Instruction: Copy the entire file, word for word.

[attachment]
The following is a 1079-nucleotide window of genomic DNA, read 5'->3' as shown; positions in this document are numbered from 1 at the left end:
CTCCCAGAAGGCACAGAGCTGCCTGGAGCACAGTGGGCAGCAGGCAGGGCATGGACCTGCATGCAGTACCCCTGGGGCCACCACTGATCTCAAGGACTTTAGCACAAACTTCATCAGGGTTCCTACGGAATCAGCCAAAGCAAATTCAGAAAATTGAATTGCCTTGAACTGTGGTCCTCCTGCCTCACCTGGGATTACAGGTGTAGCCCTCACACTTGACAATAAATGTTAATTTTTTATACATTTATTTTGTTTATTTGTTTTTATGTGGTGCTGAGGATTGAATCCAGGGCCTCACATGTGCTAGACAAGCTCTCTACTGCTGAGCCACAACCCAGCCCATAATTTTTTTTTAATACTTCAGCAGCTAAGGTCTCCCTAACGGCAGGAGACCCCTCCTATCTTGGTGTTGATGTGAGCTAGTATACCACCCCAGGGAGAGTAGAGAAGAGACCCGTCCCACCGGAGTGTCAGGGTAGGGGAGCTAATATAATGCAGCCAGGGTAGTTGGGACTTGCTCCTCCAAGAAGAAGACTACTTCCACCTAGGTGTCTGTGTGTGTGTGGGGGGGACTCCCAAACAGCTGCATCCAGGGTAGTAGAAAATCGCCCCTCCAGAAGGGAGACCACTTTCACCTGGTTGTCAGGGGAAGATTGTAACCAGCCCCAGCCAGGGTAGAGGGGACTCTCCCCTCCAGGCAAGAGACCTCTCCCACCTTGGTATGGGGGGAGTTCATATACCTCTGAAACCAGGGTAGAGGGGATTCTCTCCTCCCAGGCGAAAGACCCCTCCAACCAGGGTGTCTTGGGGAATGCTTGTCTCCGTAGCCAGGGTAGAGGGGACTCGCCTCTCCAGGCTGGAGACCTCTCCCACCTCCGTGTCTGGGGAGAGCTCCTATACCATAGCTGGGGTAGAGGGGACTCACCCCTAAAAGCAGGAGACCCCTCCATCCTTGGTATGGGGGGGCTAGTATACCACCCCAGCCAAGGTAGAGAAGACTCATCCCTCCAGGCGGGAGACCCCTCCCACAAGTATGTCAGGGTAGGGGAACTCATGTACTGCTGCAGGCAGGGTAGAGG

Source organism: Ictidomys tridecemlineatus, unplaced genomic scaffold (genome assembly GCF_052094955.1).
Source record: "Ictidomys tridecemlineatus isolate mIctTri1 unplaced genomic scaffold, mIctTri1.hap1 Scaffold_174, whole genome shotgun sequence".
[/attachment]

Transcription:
The following is a 1079-nucleotide window of genomic DNA, read 5'->3' as shown; positions in this document are numbered from 1 at the left end:
CTCCCAGAAGGCACAGAGCTGCCTGGAGCACAGTGGGCAGCAGGCAGGGCATGGACCTGCATGCAGTACCCCTGGGGCCACCACTGATCTCAAGGACTTTAGCACAAACTTCATCAGGGTTCCTACGGAATCAGCCAAAGCAAATTCAGAAAATTGAATTGCCTTGAACTGTGGTCCTCCTGCCTCACCTGGGATTACAGGTGTAGCCCTCACACTTGACAATAAATGTTAATTTTTTATACATTTATTTTGTTTATTTGTTTTTATGTGGTGCTGAGGATTGAATCCAGGGCCTCACATGTGCTAGACAAGCTCTCTACTGCTGAGCCACAACCCAGCCCATAATTTTTTTTTAATACTTCAGCAGCTAAGGTCTCCCTAACGGCAGGAGACCCCTCCTATCTTGGTGTTGATGTGAGCTAGTATACCACCCCAGGGAGAGTAGAGAAGAGACCCGTCCCACCGGAGTGTCAGGGTAGGGGAGCTAATATAATGCAGCCAGGGTAGTTGGGACTTGCTCCTCCAAGAAGAAGACTACTTCCACCTAGGTGTCTGTGTGTGTGTGGGGGGGACTCCCAAACAGCTGCATCCAGGGTAGTAGAAAATCGCCCCTCCAGAAGGGAGACCACTTTCACCTGGTTGTCAGGGGAAGATTGTAACCAGCCCCAGCCAGGGTAGAGGGGACTCTCCCCTCCAGGCAAGAGACCTCTCCCACCTTGGTATGGGGGGAGTTCATATACCTCTGAAACCAGGGTAGAGGGGATTCTCTCCTCCCAGGCGAAAGACCCCTCCAACCAGGGTGTCTTGGGGAATGCTTGTCTCCGTAGCCAGGGTAGAGGGGACTCGCCTCTCCAGGCTGGAGACCTCTCCCACCTCCGTGTCTGGGGAGAGCTCCTATACCATAGCTGGGGTAGAGGGGACTCACCCCTAAAAGCAGGAGACCCCTCCATCCTTGGTATGGGGGGGCTAGTATACCACCCCAGCCAAGGTAGAGAAGACTCATCCCTCCAGGCGGGAGACCCCTCCCACAAGTATGTCAGGGTAGGGGAACTCATGTACTGCTGCAGGCAGGGTAGAGG

Source organism: Ictidomys tridecemlineatus, unplaced genomic scaffold (genome assembly GCF_052094955.1).
Source record: "Ictidomys tridecemlineatus isolate mIctTri1 unplaced genomic scaffold, mIctTri1.hap1 Scaffold_174, whole genome shotgun sequence".